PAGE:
Is the write() syscall thread safe?

Date: 14 Jun 2015
Author: Erik Dubbelboer

Well of course it’s thread safe. All syscalls are thread safe. My real question is if calls to write() from multiple threads would interleave the data or write it one after the other. To test this I wrote a simple program:

#include <unistd.h>
#include <fcntl.h>
#include <pthread.h>
#include <stdlib.h>

const int bs = 1024*(1024*3+1);

int fd;

void foobar(char* x) {
  // Put this on the heap cause the stack might be too small.
  // On Mac OSX putting this on the stack causes a Bus error: 10
  char* bar = malloc(bs);

  for (int i = 0; i < 1024; i++) {
    for (int j = 0; j < 1024; j++) {
      bar[i*(1024*3+1)+j*3+0] = x[0];
      bar[i*(1024*3+1)+j*3+1] = x[1];
      bar[i*(1024*3+1)+j*3+2] = x[2];
    bar[i*(1024*3+1)+1024*3] = '\n';

  for (int i = 0; i < 1024; i++) { // less than 4GB
    if (write(fd, bar, bs) != bs) {

void* other(void* unused) {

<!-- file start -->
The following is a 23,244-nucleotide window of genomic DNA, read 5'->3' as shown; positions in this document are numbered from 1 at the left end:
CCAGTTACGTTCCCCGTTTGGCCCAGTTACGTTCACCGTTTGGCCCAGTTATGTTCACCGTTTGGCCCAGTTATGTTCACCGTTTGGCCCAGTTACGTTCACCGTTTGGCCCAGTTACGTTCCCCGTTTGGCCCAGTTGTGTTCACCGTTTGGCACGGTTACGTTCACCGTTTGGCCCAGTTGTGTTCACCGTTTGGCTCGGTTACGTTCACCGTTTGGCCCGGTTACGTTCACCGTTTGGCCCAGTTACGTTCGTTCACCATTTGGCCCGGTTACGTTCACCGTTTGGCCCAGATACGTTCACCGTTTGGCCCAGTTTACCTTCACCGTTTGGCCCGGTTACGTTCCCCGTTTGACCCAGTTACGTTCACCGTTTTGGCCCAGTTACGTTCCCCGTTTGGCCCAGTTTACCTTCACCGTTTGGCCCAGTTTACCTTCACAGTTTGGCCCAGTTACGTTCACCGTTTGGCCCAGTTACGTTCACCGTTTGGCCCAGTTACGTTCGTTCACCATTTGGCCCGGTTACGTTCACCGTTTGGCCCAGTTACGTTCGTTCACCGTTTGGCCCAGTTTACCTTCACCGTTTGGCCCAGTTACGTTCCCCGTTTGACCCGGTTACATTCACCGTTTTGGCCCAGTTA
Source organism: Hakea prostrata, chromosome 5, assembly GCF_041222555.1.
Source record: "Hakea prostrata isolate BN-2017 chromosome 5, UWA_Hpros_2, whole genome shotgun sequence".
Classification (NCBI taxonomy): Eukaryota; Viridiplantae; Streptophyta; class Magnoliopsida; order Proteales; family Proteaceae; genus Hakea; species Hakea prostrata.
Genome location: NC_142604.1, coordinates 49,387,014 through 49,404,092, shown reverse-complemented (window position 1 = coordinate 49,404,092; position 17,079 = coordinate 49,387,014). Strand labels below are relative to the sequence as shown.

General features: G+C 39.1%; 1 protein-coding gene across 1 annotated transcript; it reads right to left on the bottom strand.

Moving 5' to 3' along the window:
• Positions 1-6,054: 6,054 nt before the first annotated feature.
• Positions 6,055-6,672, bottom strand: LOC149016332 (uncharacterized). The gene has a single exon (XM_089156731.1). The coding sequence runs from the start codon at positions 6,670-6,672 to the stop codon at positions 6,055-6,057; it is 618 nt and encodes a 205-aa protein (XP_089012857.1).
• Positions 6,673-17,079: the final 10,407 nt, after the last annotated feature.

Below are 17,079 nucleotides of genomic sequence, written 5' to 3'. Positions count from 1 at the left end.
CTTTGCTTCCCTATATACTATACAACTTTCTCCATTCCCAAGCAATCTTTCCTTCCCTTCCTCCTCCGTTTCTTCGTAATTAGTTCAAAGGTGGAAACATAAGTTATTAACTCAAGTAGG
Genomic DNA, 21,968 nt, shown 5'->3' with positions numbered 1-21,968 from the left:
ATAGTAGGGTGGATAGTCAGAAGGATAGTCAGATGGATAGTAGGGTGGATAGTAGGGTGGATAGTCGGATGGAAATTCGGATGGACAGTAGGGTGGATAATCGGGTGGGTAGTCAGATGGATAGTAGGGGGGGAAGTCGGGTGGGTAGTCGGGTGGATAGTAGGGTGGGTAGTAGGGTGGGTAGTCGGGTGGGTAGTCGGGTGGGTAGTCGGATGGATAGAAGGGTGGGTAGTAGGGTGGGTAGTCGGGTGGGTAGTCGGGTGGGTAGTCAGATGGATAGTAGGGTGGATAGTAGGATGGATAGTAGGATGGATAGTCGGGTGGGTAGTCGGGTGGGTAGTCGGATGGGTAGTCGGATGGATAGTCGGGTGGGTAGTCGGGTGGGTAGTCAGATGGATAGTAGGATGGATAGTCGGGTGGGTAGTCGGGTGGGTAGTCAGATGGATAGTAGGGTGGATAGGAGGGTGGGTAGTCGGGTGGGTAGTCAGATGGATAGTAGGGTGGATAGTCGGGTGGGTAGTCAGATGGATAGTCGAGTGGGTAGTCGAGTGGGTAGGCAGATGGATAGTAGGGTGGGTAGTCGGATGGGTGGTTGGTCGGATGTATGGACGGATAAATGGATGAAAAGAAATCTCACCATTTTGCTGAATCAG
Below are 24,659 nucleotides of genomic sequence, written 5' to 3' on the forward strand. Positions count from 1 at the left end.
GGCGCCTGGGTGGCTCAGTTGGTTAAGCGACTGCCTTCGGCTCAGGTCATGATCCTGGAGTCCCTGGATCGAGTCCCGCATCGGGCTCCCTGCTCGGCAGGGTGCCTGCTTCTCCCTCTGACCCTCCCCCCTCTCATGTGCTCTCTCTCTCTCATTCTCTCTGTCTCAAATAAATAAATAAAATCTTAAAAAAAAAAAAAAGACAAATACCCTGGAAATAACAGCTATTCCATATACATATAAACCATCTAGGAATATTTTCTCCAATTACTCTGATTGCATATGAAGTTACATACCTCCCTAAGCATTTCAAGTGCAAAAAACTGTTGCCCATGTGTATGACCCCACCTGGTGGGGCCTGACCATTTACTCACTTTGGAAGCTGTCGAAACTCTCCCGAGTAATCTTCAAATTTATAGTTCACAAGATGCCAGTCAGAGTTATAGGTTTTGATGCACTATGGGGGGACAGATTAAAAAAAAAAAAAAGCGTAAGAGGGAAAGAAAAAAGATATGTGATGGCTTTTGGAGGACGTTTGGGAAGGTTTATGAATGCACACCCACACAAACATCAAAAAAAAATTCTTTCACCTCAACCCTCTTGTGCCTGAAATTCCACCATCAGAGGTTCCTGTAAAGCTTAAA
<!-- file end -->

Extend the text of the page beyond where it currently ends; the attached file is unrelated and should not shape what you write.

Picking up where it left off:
return 0;

int main() {
  fd = open("test.txt", O_RDWR | O_CREAT | O_TRUNC, 0777);

  pthread_t t;

  if (pthread_create(&t, 0, other, 0)) {


  pthread_join(t, 0);

  return 0;

The output of the program looked like this:

$ time ./test

real  0m22.166s
user  0m0.016s
sys   0m12.418s

$ echo $?

$ ls -lh test.txt
-rw-r--r--  1 erik  staff   6.0G Feb 14 16:25 test.txt

$ time grep -v foo test.txt | grep -v bar
real  0m15.032s
user  0m5.749s
sys   0m4.725s

$ time grep -v -e foo -e bar test.txt 
real  0m14.879s
user  0m4.822s
sys   0m3.237s

$ awk '{ print length() }' test.txt | uniq

As you can see nothing went wrong and the program wrote 6GB of data in 22 seconds. Interleaving data would result in a single line containing both foo and bar. As you can see from the lacking output of grep this was not the case. Just to be sure the output of the awk line also shows that all lines are similar length meaning all writes completed fully after each other.

So the conclusion and answer to the question is that write() is completely thread safe and multiple calls to it are executed after each other.

One interesting side note is that the file did not contain interleaving lines of foo and bar as I would expect. Instead it contains large blocks of either foo or bar:

$ sed 's/\(...\).*/\1/' test.txt | uniq  -c
6144 foo
7168 bar
4096 foo
2048 bar
83968 foo
1024 bar
1024 foo
1024 bar
1024 foo
1024 bar
2048 foo
29696 bar
1024 foo
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